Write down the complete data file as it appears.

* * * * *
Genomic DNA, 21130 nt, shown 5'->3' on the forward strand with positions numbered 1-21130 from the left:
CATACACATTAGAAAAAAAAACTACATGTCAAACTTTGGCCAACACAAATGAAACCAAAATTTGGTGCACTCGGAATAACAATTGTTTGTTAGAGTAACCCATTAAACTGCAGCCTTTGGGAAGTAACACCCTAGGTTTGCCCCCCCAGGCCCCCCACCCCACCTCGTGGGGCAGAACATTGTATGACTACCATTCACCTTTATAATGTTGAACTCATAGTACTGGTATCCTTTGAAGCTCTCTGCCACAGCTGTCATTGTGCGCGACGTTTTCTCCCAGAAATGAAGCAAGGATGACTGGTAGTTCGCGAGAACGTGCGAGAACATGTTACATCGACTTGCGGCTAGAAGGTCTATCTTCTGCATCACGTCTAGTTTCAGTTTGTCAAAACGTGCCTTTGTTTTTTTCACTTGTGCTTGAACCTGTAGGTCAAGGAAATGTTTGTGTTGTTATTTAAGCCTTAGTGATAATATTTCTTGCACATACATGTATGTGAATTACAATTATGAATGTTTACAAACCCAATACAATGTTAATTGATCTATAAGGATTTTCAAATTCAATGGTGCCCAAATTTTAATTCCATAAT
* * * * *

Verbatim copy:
Genomic DNA, 21130 nt, shown 5'->3' on the forward strand with positions numbered 1-21130 from the left:
CATACACATTAGAAAAAAAAACTACATGTCAAACTTTGGCCAACACAAATGAAACCAAAATTTGGTGCACTCGGAATAACAATTGTTTGTTAGAGTAACCCATTAAACTGCAGCCTTTGGGAAGTAACACCCTAGGTTTGCCCCCCCAGGCCCCCCACCCCACCTCGTGGGGCAGAACATTGTATGACTACCATTCACCTTTATAATGTTGAACTCATAGTACTGGTATCCTTTGAAGCTCTCTGCCACAGCTGTCATTGTGCGCGACGTTTTCTCCCAGAAATGAAGCAAGGATGACTGGTAGTTCGCGAGAACGTGCGAGAACATGTTACATCGACTTGCGGCTAGAAGGTCTATCTTCTGCATCACGTCTAGTTTCAGTTTGTCAAAACGTGCCTTTGTTTTTTTCACTTGTGCTTGAACCTGTAGGTCAAGGAAATGTTTGTGTTGTTATTTAAGCCTTAGTGATAATATTTCTTGCACATACATGTATGTGAATTACAATTATGAATGTTTACAAACCCAATACAATGTTAATTGATCTATAAGGATTTTCAAATTCAATGGTGCCCAAATTTTAATTCCATAAT